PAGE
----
RFID is not a new technology, but the major benefits are only just starting to become reality. Since the technology was discovered cost has been a key point in its further development. With the ability to produce RFID tags in higher quantities and at a much lower cost, suppliers and retailers are beginning to invest heavily in the technology.
RFID stands for Radio Frequency Identification. It consists of an electronic component that contains a small chip and antenna. The chip is capable of storing data, which can be accessed when the device is scanned by a reader. They can be used in the same way as a barcode to store and retrieve information on products.
The benefits of RFID
This technology can be used in similar applications as barcodes, but it’s a much more efficient method of accessing data. The item doesn’t have to be as close to the reader as with a barcode; allowing products and consignments to be processed far faster. A RFID scanner could retrieve data from all the items contained in a bag without removing them.
What has slowed down the uptake of RFID?
When you understand what RFID is and the benefits it can provide for companies, you might wonder why the development of the technology has been so slow up until now. This is mainly down to the costs involved in producing the tags, which limited their use.
RFID technology has actually been around for over 50 years. In the early days it wasn’t used to its full capability because companies couldn’t afford the cost of tags if they were to be thrown away when they’d been used. This limited their use to applications where considerable cost savings could be made or in areas where they could be reused (such as within one company). Today the cost of producing the tags has been considerably reduced, making them cost effective even for one off use.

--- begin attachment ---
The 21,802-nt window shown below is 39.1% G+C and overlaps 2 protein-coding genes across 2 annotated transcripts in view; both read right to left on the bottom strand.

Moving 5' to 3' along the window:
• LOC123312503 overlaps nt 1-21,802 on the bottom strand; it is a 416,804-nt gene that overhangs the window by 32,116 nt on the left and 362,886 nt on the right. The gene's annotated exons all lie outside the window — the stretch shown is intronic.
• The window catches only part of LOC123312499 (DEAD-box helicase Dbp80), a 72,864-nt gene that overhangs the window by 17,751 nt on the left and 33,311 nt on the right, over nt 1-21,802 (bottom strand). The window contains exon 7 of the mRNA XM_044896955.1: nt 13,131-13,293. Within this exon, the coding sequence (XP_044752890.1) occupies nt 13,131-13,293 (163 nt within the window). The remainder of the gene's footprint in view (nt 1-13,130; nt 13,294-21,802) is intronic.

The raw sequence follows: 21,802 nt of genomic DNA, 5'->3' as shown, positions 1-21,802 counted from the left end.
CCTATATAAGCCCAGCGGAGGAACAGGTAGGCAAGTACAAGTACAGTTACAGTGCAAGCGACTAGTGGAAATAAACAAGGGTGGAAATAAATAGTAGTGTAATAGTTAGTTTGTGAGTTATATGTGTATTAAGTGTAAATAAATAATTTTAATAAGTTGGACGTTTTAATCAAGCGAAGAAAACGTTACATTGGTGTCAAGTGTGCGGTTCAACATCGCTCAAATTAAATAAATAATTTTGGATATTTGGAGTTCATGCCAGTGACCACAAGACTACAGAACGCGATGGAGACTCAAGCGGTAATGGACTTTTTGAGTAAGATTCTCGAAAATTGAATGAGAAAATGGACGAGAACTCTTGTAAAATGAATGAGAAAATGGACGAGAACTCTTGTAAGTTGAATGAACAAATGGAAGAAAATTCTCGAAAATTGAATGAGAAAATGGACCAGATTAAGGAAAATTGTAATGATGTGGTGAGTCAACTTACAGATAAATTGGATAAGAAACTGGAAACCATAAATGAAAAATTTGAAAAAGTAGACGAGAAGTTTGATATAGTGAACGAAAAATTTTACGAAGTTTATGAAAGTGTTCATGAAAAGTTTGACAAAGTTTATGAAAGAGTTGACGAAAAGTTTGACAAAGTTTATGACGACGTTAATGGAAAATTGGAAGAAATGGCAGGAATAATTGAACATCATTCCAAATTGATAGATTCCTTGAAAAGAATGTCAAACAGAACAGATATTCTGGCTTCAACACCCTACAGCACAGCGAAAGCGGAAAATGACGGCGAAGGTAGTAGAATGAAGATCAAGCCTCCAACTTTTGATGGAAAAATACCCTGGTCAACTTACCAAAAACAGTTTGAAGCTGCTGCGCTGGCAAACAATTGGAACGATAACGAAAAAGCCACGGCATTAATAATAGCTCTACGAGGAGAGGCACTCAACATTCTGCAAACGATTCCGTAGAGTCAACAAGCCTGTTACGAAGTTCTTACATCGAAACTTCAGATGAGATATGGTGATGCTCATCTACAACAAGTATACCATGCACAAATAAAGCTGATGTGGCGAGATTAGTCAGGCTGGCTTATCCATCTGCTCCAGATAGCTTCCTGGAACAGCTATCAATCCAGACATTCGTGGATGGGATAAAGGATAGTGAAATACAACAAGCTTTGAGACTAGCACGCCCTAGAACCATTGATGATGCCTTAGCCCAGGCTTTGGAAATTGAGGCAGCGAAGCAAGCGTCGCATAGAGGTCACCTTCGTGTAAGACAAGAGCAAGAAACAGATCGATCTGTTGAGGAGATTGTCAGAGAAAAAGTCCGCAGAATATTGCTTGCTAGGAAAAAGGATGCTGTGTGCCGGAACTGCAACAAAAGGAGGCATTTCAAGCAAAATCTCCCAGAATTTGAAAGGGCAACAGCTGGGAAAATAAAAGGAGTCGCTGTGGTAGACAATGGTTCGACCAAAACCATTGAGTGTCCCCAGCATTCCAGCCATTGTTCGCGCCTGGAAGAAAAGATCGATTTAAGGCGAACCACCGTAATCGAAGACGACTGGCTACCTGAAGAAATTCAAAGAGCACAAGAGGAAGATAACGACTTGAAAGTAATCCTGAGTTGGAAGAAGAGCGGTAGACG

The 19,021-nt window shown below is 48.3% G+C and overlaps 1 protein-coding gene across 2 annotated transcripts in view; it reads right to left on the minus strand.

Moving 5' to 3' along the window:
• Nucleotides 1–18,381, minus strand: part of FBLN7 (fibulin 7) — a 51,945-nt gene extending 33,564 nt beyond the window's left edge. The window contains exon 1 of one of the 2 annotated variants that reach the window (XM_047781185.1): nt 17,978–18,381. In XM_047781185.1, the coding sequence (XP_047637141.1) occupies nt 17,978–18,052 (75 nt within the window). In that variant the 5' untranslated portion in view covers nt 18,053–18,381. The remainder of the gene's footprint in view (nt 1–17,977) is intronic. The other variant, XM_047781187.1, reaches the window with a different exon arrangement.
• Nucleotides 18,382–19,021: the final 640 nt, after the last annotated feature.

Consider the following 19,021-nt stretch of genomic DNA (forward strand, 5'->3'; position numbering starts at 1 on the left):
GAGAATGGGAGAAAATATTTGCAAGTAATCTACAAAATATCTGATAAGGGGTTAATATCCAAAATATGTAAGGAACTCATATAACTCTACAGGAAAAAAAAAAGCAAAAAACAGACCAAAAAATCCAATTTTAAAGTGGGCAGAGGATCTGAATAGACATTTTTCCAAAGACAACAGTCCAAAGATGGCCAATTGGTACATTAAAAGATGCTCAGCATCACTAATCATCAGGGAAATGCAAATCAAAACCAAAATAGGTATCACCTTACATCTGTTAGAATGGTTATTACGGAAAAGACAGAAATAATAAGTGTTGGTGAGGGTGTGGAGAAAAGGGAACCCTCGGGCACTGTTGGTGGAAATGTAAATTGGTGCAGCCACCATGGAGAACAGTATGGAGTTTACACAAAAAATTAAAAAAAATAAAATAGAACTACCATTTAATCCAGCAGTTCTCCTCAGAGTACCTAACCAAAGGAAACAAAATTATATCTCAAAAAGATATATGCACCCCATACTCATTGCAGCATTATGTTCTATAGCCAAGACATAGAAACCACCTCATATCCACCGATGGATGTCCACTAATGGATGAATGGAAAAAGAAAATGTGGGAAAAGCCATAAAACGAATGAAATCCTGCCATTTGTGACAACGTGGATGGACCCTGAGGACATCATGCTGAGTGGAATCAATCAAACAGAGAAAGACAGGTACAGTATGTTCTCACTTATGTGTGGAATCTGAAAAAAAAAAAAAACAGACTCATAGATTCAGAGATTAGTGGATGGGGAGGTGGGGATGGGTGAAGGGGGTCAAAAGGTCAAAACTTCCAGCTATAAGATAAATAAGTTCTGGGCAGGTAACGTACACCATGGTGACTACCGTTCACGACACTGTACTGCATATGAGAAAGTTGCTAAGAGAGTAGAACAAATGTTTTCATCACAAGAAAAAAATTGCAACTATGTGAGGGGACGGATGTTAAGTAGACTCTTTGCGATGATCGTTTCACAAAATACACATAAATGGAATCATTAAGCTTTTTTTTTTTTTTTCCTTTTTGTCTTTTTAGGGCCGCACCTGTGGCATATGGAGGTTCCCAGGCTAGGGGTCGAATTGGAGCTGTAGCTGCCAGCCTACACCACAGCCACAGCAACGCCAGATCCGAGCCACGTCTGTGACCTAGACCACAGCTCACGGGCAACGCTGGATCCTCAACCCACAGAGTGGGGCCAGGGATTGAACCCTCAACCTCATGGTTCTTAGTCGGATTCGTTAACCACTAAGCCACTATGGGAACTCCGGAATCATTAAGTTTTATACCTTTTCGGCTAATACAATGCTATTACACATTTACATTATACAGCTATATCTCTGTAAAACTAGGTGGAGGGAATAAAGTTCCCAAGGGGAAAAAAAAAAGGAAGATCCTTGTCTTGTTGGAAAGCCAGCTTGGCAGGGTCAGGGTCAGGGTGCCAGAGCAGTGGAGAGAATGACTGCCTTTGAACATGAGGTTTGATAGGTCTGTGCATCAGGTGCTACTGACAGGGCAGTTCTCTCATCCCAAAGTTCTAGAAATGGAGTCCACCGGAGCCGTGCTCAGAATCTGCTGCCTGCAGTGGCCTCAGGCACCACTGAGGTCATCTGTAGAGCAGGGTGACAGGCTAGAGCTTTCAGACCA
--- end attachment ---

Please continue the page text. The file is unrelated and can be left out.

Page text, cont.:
This technology is extremely beneficial for businesses and the global economy. It allows them to be more effective at tracking and supplying goods, with the use of real-time information. Retailers can now know exactly where their goods are throughout the supply chain, whether they’re in a distribution depot or on a store shelf.
This all reduces the cost to the consumer and increases the choice available. Providing exactly what customers want and when they want it is critical for retailers, especially at time sensitive periods, such as Christmas. According to data from CapgeminI, almost three quarters of customers would shop elsewhere if the product they wanted wasn’t on the store shelf. With the use of RFID tags, retailers can react quicker to customer demands and buying habits, ensuring that their outlets always have the products available when customers want them.
Industry might have been cautious on investing in RFID technology. However, with the reduction in associated costs and the potential benefits it provides, companies can now see the future impact this will have on the retail environment.